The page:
Packet Sniffing - Understanding Networks

I used Wireshark, which is a network packet analyzer, to capture and analyze my network traffic at home. Wireshark is able to provide a detailed capture of my packet data, allowing me a peek inside anything happening within my network cable. I left it running for ~1 hour while I did various online errands (check e-mail, do homework assignments, etc.).


I wanted to export my Wireshark file into a CSV in excel, but found I was unable to (I do not know why, there must be something wrong with my excel or preferences). So I did most of my analyzing on Wireshark itself (which made it slightly harder).


I found various protocols that came up, many of which I did not know until I did some further research into it. I was interested in what used what protocol depending on the source and it's destination.


These are some of the different protocols I got:

TCP, UDP, DNS, ARP, SSL, HTTP, ICMP, SSDP, MDNS, NBNS, TLSv1.2, OCSP, DHCP


ARP (Address Resolution Protocol) - Translates the IP address into the physical address (second layers of OSI model).


SSL (Secure Socket Layer) - Provides the security to the data that is transferred between the web browser and server (through encryption).


TCP (Transmission Control Protocol) - Provides acknowledgement of the received packets and is also reliable as it resends the lost packets. Used by application protocols like HTTP and FTP. (example: e-mail, needs every byte).


UDP (User Datagram Protocol) - Send and forget protocol. More unreliable because it does not send acknowledgment or care about every byte of information. (examples: video streaming).


HTTP (Hypertext Transfer Protocol) - Foundational data exchange on the Web and is a client-server protocol.


DNS (Domain Name System) - A hierarchical and decentralized naming system for computers, services, or other resources connected to the Internet or a private network. The phonebook of the internet - translates domain names into IP addresses.


SSDP (Simple Service Discovery Protocol) - An HTTP-based protocol that runs on top UDP rather than TCP. Devices can find and communicate with each other by plugging them in or turning them on, enabling them to ''play'' with minimal configuration on the part of the owner. An invisible networking experience that allows devices to connect automatically.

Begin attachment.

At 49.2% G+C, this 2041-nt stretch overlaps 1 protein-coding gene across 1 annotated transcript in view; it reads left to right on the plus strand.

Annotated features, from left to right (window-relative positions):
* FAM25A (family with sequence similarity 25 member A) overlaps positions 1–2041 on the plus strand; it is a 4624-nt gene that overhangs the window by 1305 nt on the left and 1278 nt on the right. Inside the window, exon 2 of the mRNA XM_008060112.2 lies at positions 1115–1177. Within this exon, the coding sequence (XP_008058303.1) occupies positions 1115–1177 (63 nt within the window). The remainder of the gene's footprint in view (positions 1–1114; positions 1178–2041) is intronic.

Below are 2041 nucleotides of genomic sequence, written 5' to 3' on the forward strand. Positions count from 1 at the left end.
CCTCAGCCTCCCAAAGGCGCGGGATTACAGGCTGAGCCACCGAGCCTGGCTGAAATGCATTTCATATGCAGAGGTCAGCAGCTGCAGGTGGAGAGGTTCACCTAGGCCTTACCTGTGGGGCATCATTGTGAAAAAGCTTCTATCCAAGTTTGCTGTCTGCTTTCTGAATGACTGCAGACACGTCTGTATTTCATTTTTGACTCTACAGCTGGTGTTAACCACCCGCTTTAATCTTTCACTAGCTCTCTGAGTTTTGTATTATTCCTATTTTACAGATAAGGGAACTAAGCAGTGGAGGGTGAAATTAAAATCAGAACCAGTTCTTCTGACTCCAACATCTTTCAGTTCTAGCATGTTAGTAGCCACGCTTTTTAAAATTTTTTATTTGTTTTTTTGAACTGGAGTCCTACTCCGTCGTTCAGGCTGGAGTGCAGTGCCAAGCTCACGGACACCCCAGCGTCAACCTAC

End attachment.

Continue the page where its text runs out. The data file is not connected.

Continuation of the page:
MDNS (Multicast Domain Name System) - Resolves hostnames to IP addresses within small networks that do not include a local name server.


NBNS ( NetBIO Name Service) - Uses UDP as it's transport protocol. Protocol for name resolution.


ICMP (Internet Control Message Protocol) - Network protocol for IP networking. Transfers control information for the status of the network itself rather than application data. An IP network requires ICMP in order to function properly.


TLSv1.2 (Transport Layer Security v1.2) - Cryptographic protocols designed to provide communications security over a computer network. When the connection starts, the record encapsulates a "control" protocol – the handshake messaging protocol


OCSP (Online Certificate Status Protocol) - An Internet protocol used to determine the state of an identified certificate. OCSP client (browser) will send a status request to an OCSP responder and receive information if the certificate is valid or revoked.


DHCP (Dynamic Host Configuration Protocol) - Management protocol used on UDP/IP networks whereby a DHCP server dynamically assigns an IP address and other network configuration parameters to each device on a network so they can communicate with other IP networks.


Capturing packets in progress:


Some various destinations that used TCP when connecting to me:

aws.adobess.com

Ghostery

Adblock

NYTimes (nytimes.map.fastly.net)

Wix.com (where I host my website)

My mac to Condé Nast (accessing Wired.com)


Things such as blocking and trackers used TCP protocols. This was interesting and also made sense because in order to successfully block anything, it would need to keep track of every byte (and not let any escape - ads accidentally slip through).


Wall street journal used TLSv1.2 protocol for my MacBook.


Some various destinations that used UDP when connecting to me:

google.com

ssl.gstatic.com

safebrowsing.googleapis.com

news.google.com

pay.google.com


When looking at HTTP requests, I could see the GET and Responses. GET requests would use HTTP protocols with response using OCSP.



Destinations that used other protocols:

My iphone used different protocols such as ARP, MDNS, UDP and SSDP.

Fios Quantum (my internet provider) used DNS, SSDP and ARP.


It was interesting seeing the difference between the protocols that my iphone would use as opposed to the ones my macbook would use. MDNS made sense for my iphone because (it is on a smaller network than my computer?).


Fios quantum gateway would used DNS when connecting to me ( Anna's Macbook) because each request I made for a website, an IP address would need to be translated back to me to reach the destination I wanted.


SSDP is an HTTP-based protocol that runs atop UDP rather than TCP. Fios quantum will look for a DNS server as it needs to translate the IP address of the website I search for (i.e. gmail.com). If my machine cannot find a DNS server, it goes on to search for devices that offer DNS services which will be when SSDP is triggered.


There was a lot of back and forth between fios and my macbook using ARP (with who has requests). This makes sense because ARP translates the IP addresses into the physical addresses for my computer. So every request I made would use this.